Markus (predominantly) has an interesting mechanic whereby he will be faced with a choice of how to do things, and how to do things most effectively. From there, we control the starting point, and by moving the camera around, we can find different trajectories and possibilities for Markus to go to, and their end result. It’s very much a trial-and-error process, as some choices result in failure, but the game will only let you progress if you have found the successful path. Connor also has similar instances throughout the story, and the most impressive things about this mechanic is to see you progress through a successful path, only to fail elsewhere because of something you had missed.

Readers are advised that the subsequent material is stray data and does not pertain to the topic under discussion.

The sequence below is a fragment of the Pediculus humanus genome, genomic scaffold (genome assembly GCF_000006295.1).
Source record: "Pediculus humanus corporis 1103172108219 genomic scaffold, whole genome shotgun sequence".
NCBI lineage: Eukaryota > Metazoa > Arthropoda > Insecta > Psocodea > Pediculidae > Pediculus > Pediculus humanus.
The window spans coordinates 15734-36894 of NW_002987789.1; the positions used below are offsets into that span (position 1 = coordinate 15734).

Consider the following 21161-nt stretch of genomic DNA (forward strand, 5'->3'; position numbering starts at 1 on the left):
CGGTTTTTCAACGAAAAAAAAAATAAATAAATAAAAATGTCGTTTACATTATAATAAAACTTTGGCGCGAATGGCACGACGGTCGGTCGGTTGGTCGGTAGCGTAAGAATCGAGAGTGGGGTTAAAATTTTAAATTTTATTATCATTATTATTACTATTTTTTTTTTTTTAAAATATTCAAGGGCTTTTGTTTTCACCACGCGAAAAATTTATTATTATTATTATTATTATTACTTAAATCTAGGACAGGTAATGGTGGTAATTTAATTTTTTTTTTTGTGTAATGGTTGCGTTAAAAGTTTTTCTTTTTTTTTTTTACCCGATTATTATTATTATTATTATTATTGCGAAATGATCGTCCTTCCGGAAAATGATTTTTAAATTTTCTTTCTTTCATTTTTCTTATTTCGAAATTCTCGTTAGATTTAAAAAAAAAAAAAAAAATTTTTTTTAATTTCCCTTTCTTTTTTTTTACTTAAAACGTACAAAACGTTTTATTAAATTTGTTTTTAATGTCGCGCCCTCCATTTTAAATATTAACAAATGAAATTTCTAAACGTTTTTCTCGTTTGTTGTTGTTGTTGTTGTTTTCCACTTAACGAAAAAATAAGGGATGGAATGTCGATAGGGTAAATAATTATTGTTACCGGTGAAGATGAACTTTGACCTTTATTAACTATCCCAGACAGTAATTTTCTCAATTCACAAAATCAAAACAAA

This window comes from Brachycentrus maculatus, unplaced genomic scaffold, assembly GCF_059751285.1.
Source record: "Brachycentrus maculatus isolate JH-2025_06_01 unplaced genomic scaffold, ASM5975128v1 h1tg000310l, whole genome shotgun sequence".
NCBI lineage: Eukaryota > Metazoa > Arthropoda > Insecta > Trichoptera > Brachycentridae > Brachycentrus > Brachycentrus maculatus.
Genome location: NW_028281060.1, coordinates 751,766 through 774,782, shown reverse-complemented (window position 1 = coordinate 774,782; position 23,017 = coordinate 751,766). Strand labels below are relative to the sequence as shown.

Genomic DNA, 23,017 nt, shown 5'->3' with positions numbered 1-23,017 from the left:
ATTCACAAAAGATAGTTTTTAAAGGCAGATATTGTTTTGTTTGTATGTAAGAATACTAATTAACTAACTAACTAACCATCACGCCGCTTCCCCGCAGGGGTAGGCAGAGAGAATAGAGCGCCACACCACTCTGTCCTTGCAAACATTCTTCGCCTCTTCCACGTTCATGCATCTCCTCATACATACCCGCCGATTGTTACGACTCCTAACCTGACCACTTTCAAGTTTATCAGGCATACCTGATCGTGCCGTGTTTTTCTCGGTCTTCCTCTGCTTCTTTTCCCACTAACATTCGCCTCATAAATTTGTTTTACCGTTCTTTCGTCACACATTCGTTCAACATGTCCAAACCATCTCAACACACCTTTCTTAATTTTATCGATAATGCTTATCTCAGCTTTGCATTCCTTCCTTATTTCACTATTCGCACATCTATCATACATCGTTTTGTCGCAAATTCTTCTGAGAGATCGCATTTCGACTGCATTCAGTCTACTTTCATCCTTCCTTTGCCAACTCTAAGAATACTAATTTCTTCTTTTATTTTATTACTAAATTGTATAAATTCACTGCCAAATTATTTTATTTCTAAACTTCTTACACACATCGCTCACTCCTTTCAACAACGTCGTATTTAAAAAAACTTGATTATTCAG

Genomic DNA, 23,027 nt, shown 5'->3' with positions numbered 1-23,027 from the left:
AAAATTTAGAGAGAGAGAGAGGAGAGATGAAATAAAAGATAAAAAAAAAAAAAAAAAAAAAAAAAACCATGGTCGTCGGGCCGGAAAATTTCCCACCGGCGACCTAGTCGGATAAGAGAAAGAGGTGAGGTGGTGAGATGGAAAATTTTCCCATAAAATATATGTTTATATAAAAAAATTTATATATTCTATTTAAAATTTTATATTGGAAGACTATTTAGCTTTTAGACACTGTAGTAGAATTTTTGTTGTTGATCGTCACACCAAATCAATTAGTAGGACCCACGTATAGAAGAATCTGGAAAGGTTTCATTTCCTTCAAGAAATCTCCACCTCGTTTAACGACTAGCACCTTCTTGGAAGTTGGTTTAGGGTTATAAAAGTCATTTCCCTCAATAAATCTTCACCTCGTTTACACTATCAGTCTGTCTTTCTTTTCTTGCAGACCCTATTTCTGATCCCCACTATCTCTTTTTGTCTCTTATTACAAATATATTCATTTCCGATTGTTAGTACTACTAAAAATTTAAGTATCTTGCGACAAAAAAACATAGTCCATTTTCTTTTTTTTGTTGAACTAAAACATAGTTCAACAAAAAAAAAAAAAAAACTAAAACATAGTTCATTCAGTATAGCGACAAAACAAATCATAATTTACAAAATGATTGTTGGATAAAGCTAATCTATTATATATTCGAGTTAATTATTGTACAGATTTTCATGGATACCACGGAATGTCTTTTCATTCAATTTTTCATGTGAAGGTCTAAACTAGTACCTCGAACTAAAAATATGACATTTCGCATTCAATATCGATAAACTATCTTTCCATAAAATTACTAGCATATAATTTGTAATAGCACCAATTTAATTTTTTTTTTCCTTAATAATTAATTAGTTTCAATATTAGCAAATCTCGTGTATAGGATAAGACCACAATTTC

The game is nothing short of visually stunning. From the very main menu where you are questioned by Chloe – the android that oversees your entire progression, the attention to detail with regards to the facial mapping is astounding at times. The eerily realistic facial features are complimented by the robotic-like motions of the androids, which really give off the feeling that you are playing Androids that are indeed becoming human. Certain segments of the game will have the camera pan out to really appreciate the scenery, or get up close in personal in heightened, tense portions. The game does not shy away from depicting some of the truly darker sides of humanity, covering topics like sexual or physical abuse, slavery, and torture are all present and handled tastefully in most cases, and forced in others (thinking primarily of Todd’s story). Ultimately, our goal as the player is to uncover our subconscious beliefs of Artificial Intelligence and answer some ethical choices that have us fighting for, or against an android’s sense of self-worth. A lot of that delivery is strictly because of Detroit’s visual fidelity.